Views from ...
Nuclear energy’s low-carbon value needs to be recognised so that it can compete with other low-carbon sources
Aurélie Faure, FORATOM Investment Framework TF Coordinator
The work of the FORATOM Investment Framework Task Force came to an end this February with a public webinar on “Financing of Nuclear New Build” held on 18 February 2021. The final Task Force Report will be published and it will be entitled: “The role of financing in securing new investments”.
The work that spanned over 1,5 years can be seen as a reference to assist policy makers when preparing national or regional low-carbon energy plans in line with the European Green Deal announced by Ursula Van der Leyen, President of the European Commission. The Green Deal includes €1,000 Billion in public and private investments planned to 2027.
As many observers to the Task Force noted, judging strictly from past nuclear project experience does limit the ability to assess the opportunity of new investments in nuclear. Moreover, nuclear projects – being a sizable investment amount – require large financial market absorption needs, specific financing models which need governments and public authorities to take central roles and clear engagements in financing from the outset.
The Task Force focused its work on an assessment of best practices. An assessment of the tools used in the nuclear industry was conducted and projected scenarios of credit grade assessment were built for a new large-scale reactor or a new program supported by a corporate utility. The work highlighted areas where third party credit support is required to be able to achieve an investment grade. It was also highlighted that final prices for electricity consumers can be embedded ex-ante within a financing arrangement. To this extent, reductions in the cost of financing was considered as one of the drivers of lower future electricity prices delivered to consumers. Ultimately, a dynamic risk-based approach to financing using contractual incentives may offer some innovative perspectives to projects and financing related risk mitigation in the future.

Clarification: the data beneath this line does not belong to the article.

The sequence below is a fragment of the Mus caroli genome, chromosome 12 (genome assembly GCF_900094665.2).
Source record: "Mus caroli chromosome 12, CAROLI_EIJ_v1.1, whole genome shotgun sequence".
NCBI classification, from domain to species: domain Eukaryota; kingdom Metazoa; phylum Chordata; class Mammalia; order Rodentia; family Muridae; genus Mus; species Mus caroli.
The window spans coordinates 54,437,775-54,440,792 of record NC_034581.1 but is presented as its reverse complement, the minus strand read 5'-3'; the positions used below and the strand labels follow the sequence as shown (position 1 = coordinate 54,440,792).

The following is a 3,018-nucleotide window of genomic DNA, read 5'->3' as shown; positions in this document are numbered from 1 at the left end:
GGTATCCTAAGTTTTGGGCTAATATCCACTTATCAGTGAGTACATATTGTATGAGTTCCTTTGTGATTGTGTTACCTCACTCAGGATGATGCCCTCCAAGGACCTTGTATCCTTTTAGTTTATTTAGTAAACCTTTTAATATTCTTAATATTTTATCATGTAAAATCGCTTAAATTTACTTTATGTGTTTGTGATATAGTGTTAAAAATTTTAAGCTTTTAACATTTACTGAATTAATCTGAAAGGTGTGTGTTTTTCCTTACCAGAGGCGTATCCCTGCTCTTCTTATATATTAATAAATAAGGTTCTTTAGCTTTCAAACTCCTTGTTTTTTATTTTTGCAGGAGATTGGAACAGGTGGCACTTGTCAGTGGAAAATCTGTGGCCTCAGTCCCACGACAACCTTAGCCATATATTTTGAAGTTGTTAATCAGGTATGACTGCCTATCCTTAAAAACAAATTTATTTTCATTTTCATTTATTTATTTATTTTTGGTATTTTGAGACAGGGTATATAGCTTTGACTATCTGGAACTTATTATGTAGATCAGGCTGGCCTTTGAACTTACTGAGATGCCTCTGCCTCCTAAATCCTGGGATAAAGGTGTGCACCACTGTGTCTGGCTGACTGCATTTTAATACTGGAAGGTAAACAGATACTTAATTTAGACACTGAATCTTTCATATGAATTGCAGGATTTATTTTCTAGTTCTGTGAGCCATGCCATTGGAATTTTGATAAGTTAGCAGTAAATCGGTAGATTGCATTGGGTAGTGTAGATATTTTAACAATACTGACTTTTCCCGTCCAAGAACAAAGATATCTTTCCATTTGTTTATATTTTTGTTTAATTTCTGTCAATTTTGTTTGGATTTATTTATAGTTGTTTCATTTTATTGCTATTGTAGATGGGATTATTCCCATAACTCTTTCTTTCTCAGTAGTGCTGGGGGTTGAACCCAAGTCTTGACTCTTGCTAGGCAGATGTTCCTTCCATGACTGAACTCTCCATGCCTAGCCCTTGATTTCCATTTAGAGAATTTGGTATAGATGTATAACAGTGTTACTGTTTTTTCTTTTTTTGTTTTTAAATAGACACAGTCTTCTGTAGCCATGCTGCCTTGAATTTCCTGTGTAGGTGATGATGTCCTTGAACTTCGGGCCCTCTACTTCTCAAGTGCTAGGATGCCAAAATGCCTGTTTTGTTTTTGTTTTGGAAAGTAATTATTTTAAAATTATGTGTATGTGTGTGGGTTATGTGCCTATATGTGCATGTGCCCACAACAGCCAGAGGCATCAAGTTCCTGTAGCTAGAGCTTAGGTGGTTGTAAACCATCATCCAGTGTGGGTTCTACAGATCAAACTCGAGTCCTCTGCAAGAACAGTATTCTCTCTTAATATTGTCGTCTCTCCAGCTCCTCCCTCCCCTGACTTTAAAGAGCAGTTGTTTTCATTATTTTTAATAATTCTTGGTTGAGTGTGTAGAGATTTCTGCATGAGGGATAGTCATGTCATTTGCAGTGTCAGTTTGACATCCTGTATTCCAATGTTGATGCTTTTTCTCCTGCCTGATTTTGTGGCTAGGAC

The Task Force financing assessment shows that nuclear may bear similarities to infrastructure lending profiles bearing in mind that other financing instruments may be considered as alternatives (subordinated equity, debt instruments, loans). In addition, for nuclear to compete on its intrinsic benefits compared to other forms of low carbon energy (hydrogen, renewables, hydro) its low-carbon value needs to be recognised.